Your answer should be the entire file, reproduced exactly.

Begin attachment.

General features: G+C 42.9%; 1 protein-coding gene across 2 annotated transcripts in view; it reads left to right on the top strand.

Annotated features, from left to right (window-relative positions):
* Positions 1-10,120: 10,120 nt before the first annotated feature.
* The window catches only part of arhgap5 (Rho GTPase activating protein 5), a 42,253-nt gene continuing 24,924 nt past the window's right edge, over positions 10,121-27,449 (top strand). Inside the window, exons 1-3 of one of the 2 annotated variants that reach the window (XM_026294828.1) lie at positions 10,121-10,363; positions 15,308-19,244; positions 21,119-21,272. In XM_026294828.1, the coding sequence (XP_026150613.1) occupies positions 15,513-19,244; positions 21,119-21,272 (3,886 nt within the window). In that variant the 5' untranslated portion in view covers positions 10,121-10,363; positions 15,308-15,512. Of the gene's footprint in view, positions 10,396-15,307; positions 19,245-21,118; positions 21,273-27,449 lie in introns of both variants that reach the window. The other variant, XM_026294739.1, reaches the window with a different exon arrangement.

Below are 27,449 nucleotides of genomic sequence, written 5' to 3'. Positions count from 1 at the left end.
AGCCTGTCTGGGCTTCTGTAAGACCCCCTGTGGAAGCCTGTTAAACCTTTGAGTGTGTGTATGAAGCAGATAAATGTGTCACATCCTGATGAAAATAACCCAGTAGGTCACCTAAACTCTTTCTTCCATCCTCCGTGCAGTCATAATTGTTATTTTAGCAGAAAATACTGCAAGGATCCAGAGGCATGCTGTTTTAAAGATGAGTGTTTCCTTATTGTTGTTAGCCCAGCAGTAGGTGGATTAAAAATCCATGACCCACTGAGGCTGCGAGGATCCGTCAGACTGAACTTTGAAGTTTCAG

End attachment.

General features: G+C 42.9%; 1 protein-coding gene across 2 annotated transcripts in view; it reads left to right on the top strand.

Annotated features, from left to right (window-relative positions):
* Positions 1-10,120: 10,120 nt before the first annotated feature.
* The window catches only part of arhgap5 (Rho GTPase activating protein 5), a 42,253-nt gene continuing 24,924 nt past the window's right edge, over positions 10,121-27,449 (top strand). Inside the window, exons 1-3 of one of the 2 annotated variants that reach the window (XM_026294828.1) lie at positions 10,121-10,363; positions 15,308-19,244; positions 21,119-21,272. In XM_026294828.1, the coding sequence (XP_026150613.1) occupies positions 15,513-19,244; positions 21,119-21,272 (3,886 nt within the window). In that variant the 5' untranslated portion in view covers positions 10,121-10,363; positions 15,308-15,512. Of the gene's footprint in view, positions 10,396-15,307; positions 19,245-21,118; positions 21,273-27,449 lie in introns of both variants that reach the window. The other variant, XM_026294739.1, reaches the window with a different exon arrangement.

Below are 27,449 nucleotides of genomic sequence, written 5' to 3'. Positions count from 1 at the left end.
AGCCTGTCTGGGCTTCTGTAAGACCCCCTGTGGAAGCCTGTTAAACCTTTGAGTGTGTGTATGAAGCAGATAAATGTGTCACATCCTGATGAAAATAACCCAGTAGGTCACCTAAACTCTTTCTTCCATCCTCCGTGCAGTCATAATTGTTATTTTAGCAGAAAATACTGCAAGGATCCAGAGGCATGCTGTTTTAAAGATGAGTGTTTCCTTATTGTTGTTAGCCCAGCAGTAGGTGGATTAAAAATCCATGACCCACTGAGGCTGCGAGGATCCGTCAGACTGAACTTTGAAGTTTCAG